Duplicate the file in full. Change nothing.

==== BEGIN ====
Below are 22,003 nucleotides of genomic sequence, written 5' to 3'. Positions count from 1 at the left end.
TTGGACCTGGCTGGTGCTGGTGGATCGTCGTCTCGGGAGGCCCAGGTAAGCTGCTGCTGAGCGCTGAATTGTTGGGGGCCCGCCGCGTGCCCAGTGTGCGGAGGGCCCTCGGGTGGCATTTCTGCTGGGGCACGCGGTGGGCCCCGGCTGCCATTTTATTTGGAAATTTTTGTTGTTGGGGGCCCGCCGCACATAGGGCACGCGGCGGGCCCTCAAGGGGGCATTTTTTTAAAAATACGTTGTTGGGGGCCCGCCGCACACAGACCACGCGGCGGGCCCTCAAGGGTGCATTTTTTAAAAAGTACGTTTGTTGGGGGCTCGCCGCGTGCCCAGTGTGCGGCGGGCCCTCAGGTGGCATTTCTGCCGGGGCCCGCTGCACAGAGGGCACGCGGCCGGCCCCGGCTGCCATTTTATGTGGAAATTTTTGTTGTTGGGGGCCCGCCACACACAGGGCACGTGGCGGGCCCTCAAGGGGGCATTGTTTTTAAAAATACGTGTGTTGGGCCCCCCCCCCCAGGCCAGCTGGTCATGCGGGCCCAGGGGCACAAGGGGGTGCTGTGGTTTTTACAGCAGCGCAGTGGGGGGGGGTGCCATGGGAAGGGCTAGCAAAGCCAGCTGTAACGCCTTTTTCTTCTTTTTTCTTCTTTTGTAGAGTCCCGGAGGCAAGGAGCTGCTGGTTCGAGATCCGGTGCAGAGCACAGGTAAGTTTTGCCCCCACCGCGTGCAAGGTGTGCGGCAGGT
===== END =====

Below are 22,003 nucleotides of genomic sequence, written 5' to 3'. Positions count from 1 at the left end.
TTGGACCTGGCTGGTGCTGGTGGATCGTCGTCTCGGGAGGCCCAGGTAAGCTGCTGCTGAGCGCTGAATTGTTGGGGGCCCGCCGCGTGCCCAGTGTGCGGAGGGCCCTCGGGTGGCATTTCTGCTGGGGCACGCGGTGGGCCCCGGCTGCCATTTTATTTGGAAATTTTTGTTGTTGGGGGCCCGCCGCACATAGGGCACGCGGCGGGCCCTCAAGGGGGCATTTTTTTAAAAATACGTTGTTGGGGGCCCGCCGCACACAGACCACGCGGCGGGCCCTCAAGGGTGCATTTTTTAAAAAGTACGTTTGTTGGGGGCTCGCCGCGTGCCCAGTGTGCGGCGGGCCCTCAGGTGGCATTTCTGCCGGGGCCCGCTGCACAGAGGGCACGCGGCCGGCCCCGGCTGCCATTTTATGTGGAAATTTTTGTTGTTGGGGGCCCGCCACACACAGGGCACGTGGCGGGCCCTCAAGGGGGCATTGTTTTTAAAAATACGTGTGTTGGGCCCCCCCCCCCAGGCCAGCTGGTCATGCGGGCCCAGGGGCACAAGGGGGTGCTGTGGTTTTTACAGCAGCGCAGTGGGGGGGGGTGCCATGGGAAGGGCTAGCAAAGCCAGCTGTAACGCCTTTTTCTTCTTTTTTCTTCTTTTGTAGAGTCCCGGAGGCAAGGAGCTGCTGGTTCGAGATCCGGTGCAGAGCACAGGTAAGTTTTGCCCCCACCGCGTGCAAGGTGTGCGGCAGGT